Barrington man sentenced in fatal Hampton crash
BRENTWOOD - A Barringtonman was sentenced 1 to 3 years in state prison for causing a deadly crash along Route 101 in Hampton last December that killed a navy lieutenant working at the Portsmouth Naval Shipyard.
David Frazier, 45, of Barrington pleaded guilty to negligent homicide on Friday for causing the Dec. 10 crash along Route 101 in Hampton that claimed the life of his passenger, Lt. Travis Douglas.
Douglas' mother, Julianna Cecil, asked Judge Kenneth McHugh for leniency in sentencing Frazier, who tearfully apologized to the victim' family before being taken into custody.
"He had a great respect for David," Cecil said during court on Friday. "I believe David was more than a friend. He was a confidante and mentor."
Douglas, 31, of Newmarket, was a native of Louisville, Ky., who oversaw rehabbing submarines at the Portsmouth Naval Shipyard. He was selected by a four-star general to become an assistant to the Naval Nuclear Propulsion Program, according to his family. Douglas' uncle, Michael Cecil, said his nephew was a divorced father of three when he came to New Hampshire, but quickly forged strong bonds with his coworkers, including Frazier.
"His coworkers became his friends. He developed family outside of Kentucky," Michael Cecil said.
Prosecutors argued for a 2-to-5 year prison sentence, saying it was a "lenient" recommendation that took into account the wishes of Douglas's family, and Frazier's willingness to accept responsibility. Frazier drove his Infiniti along Route 101 around 1 a.m. on Dec. 10 with Douglas in his passenger's seat. The vehicle topped out at a speed of 115 mph, rolling over several times after it went off the road near the Route 1 off ramp, according to Assistant County Attorney Howard Helrich. Frazier and Douglas had been drinking at a Salisbury, Mass., nightclub just prior to the crash. Helrich argued while the families of Frazier and Douglas called the crash a tragedy, it was preventable one that deserved state prison time.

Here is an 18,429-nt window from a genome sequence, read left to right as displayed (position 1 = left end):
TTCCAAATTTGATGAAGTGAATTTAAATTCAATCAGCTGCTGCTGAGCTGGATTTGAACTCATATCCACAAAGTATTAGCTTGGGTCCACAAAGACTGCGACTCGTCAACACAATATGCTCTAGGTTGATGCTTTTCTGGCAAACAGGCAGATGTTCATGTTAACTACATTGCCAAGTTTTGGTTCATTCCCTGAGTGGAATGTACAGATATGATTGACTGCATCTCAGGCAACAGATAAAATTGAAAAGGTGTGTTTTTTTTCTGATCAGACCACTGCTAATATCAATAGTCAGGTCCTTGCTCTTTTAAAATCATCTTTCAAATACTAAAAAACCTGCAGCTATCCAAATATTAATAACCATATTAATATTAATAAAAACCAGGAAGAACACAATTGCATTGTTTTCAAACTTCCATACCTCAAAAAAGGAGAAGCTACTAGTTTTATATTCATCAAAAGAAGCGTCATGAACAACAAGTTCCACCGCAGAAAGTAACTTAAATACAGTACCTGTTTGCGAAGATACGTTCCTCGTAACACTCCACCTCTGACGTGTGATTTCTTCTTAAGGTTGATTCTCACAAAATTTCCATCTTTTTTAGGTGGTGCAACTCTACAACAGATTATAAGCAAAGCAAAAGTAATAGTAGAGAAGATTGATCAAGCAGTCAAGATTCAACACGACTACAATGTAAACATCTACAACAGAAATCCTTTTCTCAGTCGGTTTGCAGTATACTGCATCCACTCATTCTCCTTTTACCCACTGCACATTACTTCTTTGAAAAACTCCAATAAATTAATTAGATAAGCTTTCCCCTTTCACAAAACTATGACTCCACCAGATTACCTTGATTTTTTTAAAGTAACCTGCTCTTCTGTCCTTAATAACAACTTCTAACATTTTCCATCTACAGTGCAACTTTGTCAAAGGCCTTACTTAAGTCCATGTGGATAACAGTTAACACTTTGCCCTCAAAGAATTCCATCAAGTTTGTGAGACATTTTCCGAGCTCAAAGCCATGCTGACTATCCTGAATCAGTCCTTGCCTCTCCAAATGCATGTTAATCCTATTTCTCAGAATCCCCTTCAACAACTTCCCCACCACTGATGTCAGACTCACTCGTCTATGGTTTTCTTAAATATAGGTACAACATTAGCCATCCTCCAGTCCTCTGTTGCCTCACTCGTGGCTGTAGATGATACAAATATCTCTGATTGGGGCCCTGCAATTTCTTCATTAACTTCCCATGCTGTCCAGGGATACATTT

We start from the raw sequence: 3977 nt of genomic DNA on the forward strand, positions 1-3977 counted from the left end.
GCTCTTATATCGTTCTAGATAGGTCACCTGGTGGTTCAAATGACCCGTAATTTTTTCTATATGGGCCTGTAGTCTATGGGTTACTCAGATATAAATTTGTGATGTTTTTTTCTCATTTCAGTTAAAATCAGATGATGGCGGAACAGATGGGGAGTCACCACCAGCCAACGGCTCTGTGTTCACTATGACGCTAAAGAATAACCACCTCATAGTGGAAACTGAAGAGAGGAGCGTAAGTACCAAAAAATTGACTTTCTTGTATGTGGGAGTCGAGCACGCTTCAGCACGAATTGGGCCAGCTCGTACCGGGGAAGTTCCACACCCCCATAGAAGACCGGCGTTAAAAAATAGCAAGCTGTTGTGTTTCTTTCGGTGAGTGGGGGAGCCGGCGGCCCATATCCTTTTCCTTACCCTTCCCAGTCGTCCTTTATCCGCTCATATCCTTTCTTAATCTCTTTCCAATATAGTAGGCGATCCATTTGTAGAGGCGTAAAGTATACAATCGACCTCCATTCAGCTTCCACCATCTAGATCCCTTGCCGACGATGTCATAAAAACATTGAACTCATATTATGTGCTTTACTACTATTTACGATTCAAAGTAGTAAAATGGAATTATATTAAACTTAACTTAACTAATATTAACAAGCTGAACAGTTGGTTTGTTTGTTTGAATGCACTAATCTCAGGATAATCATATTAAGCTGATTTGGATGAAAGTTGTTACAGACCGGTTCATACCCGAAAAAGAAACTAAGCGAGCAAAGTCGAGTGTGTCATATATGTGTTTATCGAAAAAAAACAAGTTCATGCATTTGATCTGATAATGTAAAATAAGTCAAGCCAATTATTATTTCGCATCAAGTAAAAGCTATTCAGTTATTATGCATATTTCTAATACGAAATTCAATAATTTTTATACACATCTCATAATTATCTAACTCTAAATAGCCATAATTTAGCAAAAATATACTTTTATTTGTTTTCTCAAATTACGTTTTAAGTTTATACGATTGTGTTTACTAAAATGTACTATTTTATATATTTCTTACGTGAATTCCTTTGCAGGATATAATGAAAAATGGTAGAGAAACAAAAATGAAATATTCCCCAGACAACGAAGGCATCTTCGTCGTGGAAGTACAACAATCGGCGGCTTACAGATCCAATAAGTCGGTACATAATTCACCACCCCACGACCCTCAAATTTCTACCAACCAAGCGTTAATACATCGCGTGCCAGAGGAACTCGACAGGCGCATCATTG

"Hurricane Sandy was a tragedy," Helrich said. "What happened on Dec. 10 was a tragedy, but it was preventable. It was a tragedy because of the choice he made."
Defense lawyer Ryan Russman asked McHugh to impose a 1-to-3 year county jail term instead of state prison. The imprisonment reflected a sentence similar to one recommended by probation officials. Turning to Douglas' family seated in the court gallery, Russman said that Frazier, "wanted me to ensure you and (Douglas') children are satisfied with whatever recommendation," was handed down. Frazier said he will always regret deciding to get behind the wheel on the night of the crash and apologized to Douglas's mother and family.
"They have shown me a grace I've never known," Frazier said.
McHugh said he was moved by the forgiveness that Douglas' family, calling them "amazing people," but said he had to hand down a sentence based on punishment and public deterrence. McHugh said on average, he would sentence someone 3 to 6 years in prison for a negligent homicide conviction. McHugh said he was taking the unusual step of allowing corrections officials to decide whether Frazier would be eligible for supervised release to serve out his sentence. "Death does require a state prison sentence," McHugh said. "I have to be somewhat consistent in what I do."